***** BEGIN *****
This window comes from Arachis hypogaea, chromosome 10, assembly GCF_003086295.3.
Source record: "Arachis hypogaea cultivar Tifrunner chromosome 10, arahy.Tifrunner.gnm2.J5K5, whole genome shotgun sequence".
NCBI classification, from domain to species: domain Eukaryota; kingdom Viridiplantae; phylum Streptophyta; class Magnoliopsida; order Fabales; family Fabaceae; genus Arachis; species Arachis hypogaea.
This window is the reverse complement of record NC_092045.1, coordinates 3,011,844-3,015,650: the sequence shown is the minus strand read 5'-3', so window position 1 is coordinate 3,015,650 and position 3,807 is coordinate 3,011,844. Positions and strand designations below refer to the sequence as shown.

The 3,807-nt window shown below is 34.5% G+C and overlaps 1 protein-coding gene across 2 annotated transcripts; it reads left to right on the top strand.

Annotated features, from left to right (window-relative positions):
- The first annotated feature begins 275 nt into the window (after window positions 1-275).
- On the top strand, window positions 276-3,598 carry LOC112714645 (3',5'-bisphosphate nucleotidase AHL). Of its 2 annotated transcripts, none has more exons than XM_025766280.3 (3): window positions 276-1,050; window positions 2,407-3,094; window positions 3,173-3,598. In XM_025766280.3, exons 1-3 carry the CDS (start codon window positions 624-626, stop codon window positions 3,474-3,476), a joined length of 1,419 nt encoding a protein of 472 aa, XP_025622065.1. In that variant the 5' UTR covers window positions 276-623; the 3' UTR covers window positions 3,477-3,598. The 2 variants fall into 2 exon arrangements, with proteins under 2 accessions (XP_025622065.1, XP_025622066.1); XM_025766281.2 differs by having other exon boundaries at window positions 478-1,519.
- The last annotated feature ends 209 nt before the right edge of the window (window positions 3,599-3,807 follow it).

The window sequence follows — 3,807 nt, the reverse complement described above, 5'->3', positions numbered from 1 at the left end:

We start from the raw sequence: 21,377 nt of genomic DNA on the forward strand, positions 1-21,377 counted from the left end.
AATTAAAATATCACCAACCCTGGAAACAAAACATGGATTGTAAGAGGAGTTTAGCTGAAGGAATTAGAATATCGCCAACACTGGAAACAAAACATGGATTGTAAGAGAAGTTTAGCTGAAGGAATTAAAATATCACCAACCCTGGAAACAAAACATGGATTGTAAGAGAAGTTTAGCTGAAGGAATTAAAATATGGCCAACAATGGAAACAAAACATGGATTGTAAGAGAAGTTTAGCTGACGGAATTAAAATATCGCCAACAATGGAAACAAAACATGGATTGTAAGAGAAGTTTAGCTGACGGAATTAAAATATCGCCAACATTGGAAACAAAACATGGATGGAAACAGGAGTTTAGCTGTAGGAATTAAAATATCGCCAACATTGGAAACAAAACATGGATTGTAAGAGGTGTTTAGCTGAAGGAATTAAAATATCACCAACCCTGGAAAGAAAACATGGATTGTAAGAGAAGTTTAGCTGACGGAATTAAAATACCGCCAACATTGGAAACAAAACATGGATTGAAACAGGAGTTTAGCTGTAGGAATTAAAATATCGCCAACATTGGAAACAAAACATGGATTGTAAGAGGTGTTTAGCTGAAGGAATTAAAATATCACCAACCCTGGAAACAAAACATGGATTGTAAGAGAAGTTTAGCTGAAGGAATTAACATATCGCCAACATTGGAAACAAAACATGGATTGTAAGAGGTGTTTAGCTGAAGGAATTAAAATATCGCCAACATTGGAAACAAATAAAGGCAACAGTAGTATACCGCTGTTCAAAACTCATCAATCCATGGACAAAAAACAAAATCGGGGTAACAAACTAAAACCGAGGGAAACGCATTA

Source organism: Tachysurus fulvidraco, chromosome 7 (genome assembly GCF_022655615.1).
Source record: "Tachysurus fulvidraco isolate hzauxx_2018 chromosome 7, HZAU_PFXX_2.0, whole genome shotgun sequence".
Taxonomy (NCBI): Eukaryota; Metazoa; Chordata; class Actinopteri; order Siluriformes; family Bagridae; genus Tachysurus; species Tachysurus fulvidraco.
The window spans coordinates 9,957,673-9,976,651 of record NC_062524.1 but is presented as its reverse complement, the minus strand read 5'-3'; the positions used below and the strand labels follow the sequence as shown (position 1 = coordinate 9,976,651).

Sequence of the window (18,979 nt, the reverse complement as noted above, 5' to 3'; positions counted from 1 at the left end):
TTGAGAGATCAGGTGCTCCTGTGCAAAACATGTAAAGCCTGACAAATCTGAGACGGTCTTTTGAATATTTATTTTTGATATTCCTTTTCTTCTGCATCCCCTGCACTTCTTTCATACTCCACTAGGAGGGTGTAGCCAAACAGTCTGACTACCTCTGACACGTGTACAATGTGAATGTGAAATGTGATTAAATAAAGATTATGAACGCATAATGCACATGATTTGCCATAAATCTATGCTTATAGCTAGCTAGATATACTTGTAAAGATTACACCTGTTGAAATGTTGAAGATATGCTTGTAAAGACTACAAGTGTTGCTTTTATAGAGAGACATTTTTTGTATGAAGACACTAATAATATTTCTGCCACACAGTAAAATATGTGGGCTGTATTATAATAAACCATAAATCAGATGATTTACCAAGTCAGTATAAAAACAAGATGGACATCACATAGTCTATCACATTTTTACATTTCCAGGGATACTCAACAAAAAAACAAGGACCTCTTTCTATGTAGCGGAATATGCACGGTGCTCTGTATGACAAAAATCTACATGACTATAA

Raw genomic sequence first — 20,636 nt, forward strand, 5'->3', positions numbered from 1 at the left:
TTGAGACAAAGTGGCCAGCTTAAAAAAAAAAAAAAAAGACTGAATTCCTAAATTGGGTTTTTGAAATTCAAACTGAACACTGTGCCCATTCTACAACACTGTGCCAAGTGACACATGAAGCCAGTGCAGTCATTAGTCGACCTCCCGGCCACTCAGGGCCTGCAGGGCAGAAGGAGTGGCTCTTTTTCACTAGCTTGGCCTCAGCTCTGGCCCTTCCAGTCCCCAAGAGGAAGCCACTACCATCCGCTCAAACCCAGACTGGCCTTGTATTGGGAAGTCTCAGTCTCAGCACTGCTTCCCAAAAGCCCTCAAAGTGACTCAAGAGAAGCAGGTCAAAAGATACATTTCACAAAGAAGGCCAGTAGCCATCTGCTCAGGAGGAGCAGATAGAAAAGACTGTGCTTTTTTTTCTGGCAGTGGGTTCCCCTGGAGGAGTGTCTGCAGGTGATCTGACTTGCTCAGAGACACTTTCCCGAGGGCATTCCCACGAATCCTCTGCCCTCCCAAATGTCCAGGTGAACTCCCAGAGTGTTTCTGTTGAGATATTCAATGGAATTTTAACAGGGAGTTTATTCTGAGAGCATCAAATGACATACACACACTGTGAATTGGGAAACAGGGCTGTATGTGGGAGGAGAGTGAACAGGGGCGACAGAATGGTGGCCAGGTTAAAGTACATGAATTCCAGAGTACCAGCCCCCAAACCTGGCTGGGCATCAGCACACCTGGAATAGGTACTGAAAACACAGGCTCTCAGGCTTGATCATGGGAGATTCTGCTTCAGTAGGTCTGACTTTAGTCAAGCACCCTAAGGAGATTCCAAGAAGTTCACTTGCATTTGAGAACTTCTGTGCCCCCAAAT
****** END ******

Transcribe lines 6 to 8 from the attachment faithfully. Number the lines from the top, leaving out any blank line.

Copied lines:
Annotated features, from left to right (window-relative positions):
- The first annotated feature begins 275 nt into the window (after window positions 1-275).
- On the top strand, window positions 276-3,598 carry LOC112714645 (3',5'-bisphosphate nucleotidase AHL). Of its 2 annotated transcripts, none has more exons than XM_025766280.3 (3): window positions 276-1,050; window positions 2,407-3,094; window positions 3,173-3,598. In XM_025766280.3, exons 1-3 carry the CDS (start codon window positions 624-626, stop codon window positions 3,474-3,476), a joined length of 1,419 nt encoding a protein of 472 aa, XP_025622065.1. In that variant the 5' UTR covers window positions 276-623; the 3' UTR covers window positions 3,477-3,598. The 2 variants fall into 2 exon arrangements, with proteins under 2 accessions (XP_025622065.1, XP_025622066.1); XM_025766281.2 differs by having other exon boundaries at window positions 478-1,519.